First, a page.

Shanahan met with the new president of MLSE, Keith Pelley, earlier this week. Pelley should be asking why it is that Shanahan stuck with this particular group for so long when the results weren’t there when it mattered and, crucially, what he plans to do about it now after another defeat.

Should he even get that opportunity after a decade’s worth of chances?

Shanahan’s thinking went something like this: If the Leafs traded one of their great players away every time they had a playoff disappointment, eventually they might be left with no great players.

He believed that given enough time, enough scars, and enough cracks in the postseason, the stars would eventually come through and the team would be rewarded with the franchise’s first Stanley Cup since 1967.

The problem: The stars weren’t starry enough. Not when it mattered. And in a top-heavy system, like the one the Leafs have been operating with, the stars have to be stars when it matters. They didn’t get there enough, including this spring against Boston.

Shanahan liked to say that sticking to the plan was the hard part in Toronto.

Sticking to the plan for this long though has proven naive. Again and again, it ignored the evidence, which stated, emphatically, that while the players in question were talented — arguably the most talented the franchise had ever seen — for whatever reason the mix didn’t work when the games mattered most.

Something was missing. And the Leafs could have tried to address it at some point along the way. Maybe it wouldn’t have been a sledgehammer to the core, but a scalpel. One piece carved out, another different sort of piece slotted in.

Now, something will almost certainly change, at least a year too late.

The extenuating circumstances of this series — Nylander’s absence for Games 1-3 due to migraines, an illness and injury that derailed Matthews and knocked him out for Games 5 and 6 — won’t matter. They will be as lost to history as Tavares missing almost the entirety of that Montreal series to injury or Sergei Bobrovsky becoming a superhero again all of a sudden last spring.

The Pittsburgh Penguins won a Stanley Cup without Kris Letang in 2017. Steven Stamkos played one playoff game for the Tampa Bay Lightning during their Stanley Cup run in 2020. The teams that win find a way.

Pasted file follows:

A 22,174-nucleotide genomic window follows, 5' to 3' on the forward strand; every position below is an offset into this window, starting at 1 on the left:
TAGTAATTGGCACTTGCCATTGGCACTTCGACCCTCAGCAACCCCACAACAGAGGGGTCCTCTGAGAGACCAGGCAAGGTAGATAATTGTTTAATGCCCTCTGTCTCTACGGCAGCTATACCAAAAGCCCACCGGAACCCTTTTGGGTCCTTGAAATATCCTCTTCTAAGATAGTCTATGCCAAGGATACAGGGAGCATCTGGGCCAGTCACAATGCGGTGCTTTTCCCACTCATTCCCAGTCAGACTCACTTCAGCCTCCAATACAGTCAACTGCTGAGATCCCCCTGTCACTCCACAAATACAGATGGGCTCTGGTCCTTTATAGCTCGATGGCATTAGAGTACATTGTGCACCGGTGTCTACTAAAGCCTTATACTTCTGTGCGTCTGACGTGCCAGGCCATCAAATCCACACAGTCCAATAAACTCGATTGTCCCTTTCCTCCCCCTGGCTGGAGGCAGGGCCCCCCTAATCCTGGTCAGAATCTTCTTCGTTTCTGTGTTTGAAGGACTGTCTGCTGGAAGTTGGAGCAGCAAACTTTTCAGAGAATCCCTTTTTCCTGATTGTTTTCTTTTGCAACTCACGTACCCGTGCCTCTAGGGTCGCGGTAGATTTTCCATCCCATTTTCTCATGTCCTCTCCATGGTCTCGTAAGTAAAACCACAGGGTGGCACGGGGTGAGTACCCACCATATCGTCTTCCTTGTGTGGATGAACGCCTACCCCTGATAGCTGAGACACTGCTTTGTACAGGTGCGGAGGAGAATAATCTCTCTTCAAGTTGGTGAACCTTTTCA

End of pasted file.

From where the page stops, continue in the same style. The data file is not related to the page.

The Leafs had an opportunity to pivot in whatever direction they liked last offseason before no-movement clauses kicked in on the contracts of Marner, Nylander, and Matthews.

The date for that was July 1.

Had Dubas remained as GM, and maybe even increased his control of the franchise, the Leafs may have finally shook up their core by moving one of those players (Marner or Nylander) out. Instead, everything that mattered, including head coach Sheldon Keefe, stayed the same.

Now a decision regarding the core feels obvious.

Last summer, the Leafs signed Matthews to a four-year extension that will soon make him the highest-paid player in the league. Nylander got a full eight-year extension in January. Both players have full no-movement clauses.

So does Tavares.

The captain of the Leafs will be entering the last year of the seven-year contract he signed back in 2018. Born and raised in Toronto, and now with a growing young family, Tavares expressed no interest in leaving last summer when the prospect was raised by media.

Rielly likewise has a no-movement clause on a contract that still has another six seasons left on it.

Which leaves Marner, who’s eligible to sign an extension on July 1.

He, too, holds a no-movement clause, which means he only goes elsewhere if he wants to. Which means, at best, a limited pool of teams the Leafs can move him to — and thus, a limited pool of assets they can fetch in return.